It’s hard being a parent in the modern world. Not only do you have an innate desire to protect your kids from the traditional dangers like illness and injury, but you also have to think about protecting them from numerous online dangers like cyberbullying too. It’d hard! That’s why I’ve put together some tips to help you protect your child from the threat of cyberbullying below.
Prevention is better than cure
Preventing online bullying before it starts would be the ideal solution, and although that is not always possible, there are a few things you can do to hopefully stop cyberbullying before it starts.
For example, this link explains how you can monitor your child’s phone use and hopefully nip any issues that arise in the bud quickly. You could also teach your kids to be careful about what they share, so they don’t end up putting anything that could make them a target out there.
Communicate with your child
Letting your child know that they can always talk to you or their other parent about anything, and making an effort to ask them what they have been up to online – sharing content with them and looking at Youtubers they love – is a great way to open up the lines of communication and make it more likely they will come to you if they have a problem with online bullying.
Watch for behaviours changes
If your child is being bullied online, chances are their behaviour will start to change. They may become withdrawn or anxious they may stop attending activities they once loved or, a big red flag, they may stop using their phone or heading online as often as they once did. If you spot any of these warning signs, talk to them and see if you can coax the problem out of them if not, you may want to go through their recent online activity to see if you can find a problem.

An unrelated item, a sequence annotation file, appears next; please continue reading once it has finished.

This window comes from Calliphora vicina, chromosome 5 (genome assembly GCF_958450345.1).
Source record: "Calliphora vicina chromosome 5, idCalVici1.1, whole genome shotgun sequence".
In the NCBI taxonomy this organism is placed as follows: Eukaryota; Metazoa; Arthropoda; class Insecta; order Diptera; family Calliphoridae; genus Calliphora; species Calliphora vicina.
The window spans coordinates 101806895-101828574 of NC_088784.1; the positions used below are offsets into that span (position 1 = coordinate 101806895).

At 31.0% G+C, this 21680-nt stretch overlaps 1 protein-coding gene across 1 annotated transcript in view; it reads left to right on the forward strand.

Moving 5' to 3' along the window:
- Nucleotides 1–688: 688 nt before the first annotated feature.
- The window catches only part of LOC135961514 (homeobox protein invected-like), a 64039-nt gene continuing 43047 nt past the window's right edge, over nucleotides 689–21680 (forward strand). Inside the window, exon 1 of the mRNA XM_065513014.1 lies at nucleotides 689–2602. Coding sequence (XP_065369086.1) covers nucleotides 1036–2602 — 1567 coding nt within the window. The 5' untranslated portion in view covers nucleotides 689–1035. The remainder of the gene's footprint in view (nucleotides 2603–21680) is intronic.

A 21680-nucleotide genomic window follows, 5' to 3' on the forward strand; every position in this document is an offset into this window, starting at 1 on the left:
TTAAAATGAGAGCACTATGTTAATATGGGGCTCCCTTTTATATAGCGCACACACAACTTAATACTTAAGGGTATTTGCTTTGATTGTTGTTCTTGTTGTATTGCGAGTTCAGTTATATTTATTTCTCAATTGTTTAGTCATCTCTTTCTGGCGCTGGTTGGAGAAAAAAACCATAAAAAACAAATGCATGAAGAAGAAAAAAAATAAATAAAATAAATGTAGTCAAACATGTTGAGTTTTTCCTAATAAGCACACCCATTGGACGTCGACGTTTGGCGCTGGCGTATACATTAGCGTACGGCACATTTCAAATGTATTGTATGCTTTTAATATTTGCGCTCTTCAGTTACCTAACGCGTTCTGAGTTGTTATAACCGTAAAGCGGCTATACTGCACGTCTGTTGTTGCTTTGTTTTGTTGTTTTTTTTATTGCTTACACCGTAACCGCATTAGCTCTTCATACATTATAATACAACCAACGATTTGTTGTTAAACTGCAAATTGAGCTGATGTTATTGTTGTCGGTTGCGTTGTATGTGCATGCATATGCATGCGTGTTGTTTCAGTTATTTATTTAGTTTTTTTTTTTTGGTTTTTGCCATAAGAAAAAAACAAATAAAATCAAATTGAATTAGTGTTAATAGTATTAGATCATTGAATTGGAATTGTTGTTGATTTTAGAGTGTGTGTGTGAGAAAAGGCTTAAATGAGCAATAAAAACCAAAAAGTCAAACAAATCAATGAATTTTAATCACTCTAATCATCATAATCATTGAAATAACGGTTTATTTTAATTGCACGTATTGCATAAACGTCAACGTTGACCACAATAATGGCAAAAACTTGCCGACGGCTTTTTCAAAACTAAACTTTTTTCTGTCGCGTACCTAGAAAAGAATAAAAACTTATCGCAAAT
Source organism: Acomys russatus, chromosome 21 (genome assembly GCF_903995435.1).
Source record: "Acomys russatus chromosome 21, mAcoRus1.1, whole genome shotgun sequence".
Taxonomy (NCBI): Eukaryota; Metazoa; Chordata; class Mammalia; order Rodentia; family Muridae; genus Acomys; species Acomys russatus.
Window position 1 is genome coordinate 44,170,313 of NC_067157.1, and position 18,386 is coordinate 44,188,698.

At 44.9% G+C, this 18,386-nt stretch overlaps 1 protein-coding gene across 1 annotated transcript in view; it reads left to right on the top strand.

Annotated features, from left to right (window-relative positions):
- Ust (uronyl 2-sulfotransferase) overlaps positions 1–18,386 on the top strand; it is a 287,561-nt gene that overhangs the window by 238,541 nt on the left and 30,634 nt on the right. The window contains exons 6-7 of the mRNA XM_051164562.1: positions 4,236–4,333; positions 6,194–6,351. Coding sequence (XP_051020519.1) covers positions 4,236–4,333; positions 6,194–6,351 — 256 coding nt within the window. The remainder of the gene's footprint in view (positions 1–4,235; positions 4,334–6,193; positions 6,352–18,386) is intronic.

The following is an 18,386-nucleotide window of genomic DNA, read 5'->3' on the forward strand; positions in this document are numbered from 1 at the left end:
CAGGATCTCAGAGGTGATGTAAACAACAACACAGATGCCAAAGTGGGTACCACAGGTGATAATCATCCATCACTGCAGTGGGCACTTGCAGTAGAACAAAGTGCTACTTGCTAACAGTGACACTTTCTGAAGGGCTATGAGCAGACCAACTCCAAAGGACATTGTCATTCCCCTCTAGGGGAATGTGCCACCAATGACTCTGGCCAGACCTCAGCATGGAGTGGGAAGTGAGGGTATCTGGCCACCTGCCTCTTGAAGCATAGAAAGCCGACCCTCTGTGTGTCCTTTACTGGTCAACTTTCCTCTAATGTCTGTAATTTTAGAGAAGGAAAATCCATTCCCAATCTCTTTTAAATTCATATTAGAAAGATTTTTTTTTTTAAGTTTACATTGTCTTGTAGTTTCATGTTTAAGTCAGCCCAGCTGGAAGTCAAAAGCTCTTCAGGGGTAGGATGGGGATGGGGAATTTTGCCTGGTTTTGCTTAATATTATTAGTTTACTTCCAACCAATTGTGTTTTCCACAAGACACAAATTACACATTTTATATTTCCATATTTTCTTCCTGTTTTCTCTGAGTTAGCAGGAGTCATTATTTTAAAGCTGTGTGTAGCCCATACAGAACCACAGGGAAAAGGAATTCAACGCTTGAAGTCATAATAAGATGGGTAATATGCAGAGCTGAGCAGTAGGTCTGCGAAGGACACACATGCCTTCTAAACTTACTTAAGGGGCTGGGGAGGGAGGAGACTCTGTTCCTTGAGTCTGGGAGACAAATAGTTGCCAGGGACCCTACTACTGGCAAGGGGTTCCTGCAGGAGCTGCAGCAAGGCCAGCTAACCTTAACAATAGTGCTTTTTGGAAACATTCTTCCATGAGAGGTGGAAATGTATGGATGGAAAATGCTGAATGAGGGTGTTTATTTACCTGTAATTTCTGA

Talk to the school
If it is determined that your child is being bullied online, it can be helpful to confidentially talk to the school. Often, they are in a great position to give an assembly on cyberbullying and its dangers. They know how to present information to children in such a way that it makes them think twice about their actions and this could be all that it takes to get on top of the problem.
Organise some device-free activities
If your child is being bullied online it can also be useful to get them off their devices, but you don’t want to upset them by making it too obvious why you are doing that, which is why being a bit sneaky and organising some fun days out to the zoo or a crafting place where they won’t be glued online all day can really help.
It can be tempting to just take your child’s phone away from them, but kids these days rely on their phones for so many activities that it is rarely the right move. It’s better to take a compassionate approach of supporting them, listening to them and helping them where you can than being too drastic.